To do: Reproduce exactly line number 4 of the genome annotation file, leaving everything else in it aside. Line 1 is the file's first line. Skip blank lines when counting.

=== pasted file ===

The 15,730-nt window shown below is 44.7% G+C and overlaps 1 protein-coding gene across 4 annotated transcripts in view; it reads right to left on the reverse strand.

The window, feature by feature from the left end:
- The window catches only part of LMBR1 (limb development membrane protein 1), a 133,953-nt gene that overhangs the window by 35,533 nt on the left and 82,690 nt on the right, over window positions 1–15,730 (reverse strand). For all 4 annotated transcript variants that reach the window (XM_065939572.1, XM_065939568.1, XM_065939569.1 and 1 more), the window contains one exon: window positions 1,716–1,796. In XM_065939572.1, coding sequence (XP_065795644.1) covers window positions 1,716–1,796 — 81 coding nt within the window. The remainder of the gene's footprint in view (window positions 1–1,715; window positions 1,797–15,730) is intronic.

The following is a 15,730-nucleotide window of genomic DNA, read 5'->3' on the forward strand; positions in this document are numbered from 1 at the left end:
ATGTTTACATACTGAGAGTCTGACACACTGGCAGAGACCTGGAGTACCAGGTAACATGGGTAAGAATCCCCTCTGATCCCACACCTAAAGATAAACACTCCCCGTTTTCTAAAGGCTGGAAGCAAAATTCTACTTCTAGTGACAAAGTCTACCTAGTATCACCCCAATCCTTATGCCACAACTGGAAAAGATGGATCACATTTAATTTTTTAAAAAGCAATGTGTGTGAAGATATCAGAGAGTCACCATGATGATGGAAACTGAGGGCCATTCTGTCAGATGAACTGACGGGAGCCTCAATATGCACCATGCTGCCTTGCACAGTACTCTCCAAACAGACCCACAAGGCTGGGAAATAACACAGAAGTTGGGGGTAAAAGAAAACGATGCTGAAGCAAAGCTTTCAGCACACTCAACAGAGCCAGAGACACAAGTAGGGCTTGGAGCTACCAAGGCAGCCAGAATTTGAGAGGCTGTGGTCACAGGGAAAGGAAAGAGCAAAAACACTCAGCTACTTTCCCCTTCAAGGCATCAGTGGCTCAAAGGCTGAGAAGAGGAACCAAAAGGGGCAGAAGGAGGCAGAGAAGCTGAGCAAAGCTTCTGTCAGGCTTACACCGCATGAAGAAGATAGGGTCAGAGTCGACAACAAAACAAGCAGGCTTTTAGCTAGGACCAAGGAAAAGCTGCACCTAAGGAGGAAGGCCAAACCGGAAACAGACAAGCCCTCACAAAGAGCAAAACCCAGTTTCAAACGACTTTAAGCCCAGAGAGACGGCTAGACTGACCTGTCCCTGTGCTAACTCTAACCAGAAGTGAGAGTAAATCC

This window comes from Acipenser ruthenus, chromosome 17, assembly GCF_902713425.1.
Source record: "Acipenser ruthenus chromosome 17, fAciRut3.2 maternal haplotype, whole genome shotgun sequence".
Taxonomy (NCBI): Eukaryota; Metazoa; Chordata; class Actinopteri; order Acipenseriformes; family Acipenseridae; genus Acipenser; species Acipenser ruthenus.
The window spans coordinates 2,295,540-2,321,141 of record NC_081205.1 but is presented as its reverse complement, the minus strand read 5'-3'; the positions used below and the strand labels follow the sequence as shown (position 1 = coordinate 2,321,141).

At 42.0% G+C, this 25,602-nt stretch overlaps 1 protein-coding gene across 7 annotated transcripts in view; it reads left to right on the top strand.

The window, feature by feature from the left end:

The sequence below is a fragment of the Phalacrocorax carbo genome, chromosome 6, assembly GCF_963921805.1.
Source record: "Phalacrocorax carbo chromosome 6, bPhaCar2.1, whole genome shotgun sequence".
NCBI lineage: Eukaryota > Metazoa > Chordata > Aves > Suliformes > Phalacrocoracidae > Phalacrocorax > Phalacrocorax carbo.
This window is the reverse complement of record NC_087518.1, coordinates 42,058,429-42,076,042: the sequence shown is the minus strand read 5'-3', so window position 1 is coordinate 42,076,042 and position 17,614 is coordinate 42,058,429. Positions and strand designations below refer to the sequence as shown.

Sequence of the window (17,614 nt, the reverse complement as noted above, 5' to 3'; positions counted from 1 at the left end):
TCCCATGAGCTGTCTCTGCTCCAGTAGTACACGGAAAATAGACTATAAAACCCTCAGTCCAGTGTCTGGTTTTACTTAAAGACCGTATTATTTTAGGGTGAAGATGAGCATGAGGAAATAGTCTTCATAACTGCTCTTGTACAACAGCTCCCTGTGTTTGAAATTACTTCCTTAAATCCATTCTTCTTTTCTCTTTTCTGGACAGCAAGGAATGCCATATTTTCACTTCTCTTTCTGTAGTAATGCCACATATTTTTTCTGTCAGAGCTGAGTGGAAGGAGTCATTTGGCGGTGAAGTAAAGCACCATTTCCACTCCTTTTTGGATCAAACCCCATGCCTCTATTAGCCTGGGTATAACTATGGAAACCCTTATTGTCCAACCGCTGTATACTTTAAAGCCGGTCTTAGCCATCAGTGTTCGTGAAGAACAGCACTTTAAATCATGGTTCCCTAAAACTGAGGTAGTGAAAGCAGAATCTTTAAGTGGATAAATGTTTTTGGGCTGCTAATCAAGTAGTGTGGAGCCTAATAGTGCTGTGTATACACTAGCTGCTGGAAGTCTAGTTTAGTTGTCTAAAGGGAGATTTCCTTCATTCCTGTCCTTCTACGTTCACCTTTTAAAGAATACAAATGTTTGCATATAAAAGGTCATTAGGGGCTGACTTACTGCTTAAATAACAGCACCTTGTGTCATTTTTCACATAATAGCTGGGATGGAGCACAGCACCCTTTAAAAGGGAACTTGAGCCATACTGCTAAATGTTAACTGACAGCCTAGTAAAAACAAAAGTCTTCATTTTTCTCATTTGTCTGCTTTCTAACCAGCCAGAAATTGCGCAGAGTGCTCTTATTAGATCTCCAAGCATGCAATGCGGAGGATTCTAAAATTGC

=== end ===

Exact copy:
The following is a 15,730-nucleotide window of genomic DNA, read 5'->3' on the forward strand; positions in this document are numbered from 1 at the left end: